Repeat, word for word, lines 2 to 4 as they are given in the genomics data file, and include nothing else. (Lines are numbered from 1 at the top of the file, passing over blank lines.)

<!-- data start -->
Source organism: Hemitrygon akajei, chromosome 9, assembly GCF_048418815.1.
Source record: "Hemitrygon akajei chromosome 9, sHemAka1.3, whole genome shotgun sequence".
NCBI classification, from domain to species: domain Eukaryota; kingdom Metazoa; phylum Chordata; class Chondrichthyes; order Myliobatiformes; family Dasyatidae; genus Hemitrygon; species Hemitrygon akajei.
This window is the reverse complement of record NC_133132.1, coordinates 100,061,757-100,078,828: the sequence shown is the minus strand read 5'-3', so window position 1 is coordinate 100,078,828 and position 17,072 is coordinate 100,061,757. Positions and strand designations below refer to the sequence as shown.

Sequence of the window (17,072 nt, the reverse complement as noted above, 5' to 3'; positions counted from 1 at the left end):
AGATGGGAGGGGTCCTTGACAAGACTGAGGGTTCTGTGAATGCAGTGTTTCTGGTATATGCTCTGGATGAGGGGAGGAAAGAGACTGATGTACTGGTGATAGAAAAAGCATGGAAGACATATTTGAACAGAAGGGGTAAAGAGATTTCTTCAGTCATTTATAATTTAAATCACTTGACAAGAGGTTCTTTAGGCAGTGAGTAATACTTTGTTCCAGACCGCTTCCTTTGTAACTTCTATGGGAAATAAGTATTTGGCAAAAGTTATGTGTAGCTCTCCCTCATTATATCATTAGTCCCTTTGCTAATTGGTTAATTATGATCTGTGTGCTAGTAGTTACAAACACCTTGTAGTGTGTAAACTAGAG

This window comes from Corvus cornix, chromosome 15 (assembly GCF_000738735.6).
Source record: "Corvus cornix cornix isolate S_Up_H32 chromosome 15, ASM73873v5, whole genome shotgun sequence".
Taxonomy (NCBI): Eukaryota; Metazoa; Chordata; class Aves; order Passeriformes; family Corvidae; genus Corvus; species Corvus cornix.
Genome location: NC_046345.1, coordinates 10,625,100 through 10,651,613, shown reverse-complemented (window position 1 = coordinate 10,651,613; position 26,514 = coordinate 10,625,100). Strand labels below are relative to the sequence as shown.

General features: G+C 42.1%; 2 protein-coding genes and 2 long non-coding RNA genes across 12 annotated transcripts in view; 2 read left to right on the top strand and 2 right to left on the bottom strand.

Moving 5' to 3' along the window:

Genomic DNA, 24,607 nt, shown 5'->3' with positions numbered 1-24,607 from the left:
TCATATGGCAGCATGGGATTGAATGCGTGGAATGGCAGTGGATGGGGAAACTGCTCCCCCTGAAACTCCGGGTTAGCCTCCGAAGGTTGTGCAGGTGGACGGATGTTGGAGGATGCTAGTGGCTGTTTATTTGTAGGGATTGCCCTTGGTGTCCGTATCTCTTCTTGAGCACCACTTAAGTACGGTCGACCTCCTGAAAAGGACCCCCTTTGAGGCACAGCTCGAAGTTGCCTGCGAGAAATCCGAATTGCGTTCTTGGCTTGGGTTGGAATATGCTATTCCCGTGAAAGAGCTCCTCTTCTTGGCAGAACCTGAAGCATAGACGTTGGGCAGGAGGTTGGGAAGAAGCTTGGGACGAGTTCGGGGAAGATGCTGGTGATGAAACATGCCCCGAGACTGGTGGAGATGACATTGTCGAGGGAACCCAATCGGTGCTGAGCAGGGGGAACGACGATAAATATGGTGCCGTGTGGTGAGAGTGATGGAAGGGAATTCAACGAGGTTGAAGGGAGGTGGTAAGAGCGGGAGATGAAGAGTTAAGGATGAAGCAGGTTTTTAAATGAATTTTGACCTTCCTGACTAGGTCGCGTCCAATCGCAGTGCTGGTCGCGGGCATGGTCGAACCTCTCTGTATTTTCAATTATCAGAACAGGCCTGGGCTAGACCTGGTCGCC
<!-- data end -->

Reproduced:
Source record: "Hemitrygon akajei chromosome 9, sHemAka1.3, whole genome shotgun sequence".
NCBI classification, from domain to species: domain Eukaryota; kingdom Metazoa; phylum Chordata; class Chondrichthyes; order Myliobatiformes; family Dasyatidae; genus Hemitrygon; species Hemitrygon akajei.
This window is the reverse complement of record NC_133132.1, coordinates 100,061,757-100,078,828: the sequence shown is the minus strand read 5'-3', so window position 1 is coordinate 100,078,828 and position 17,072 is coordinate 100,061,757. Positions and strand designations below refer to the sequence as shown.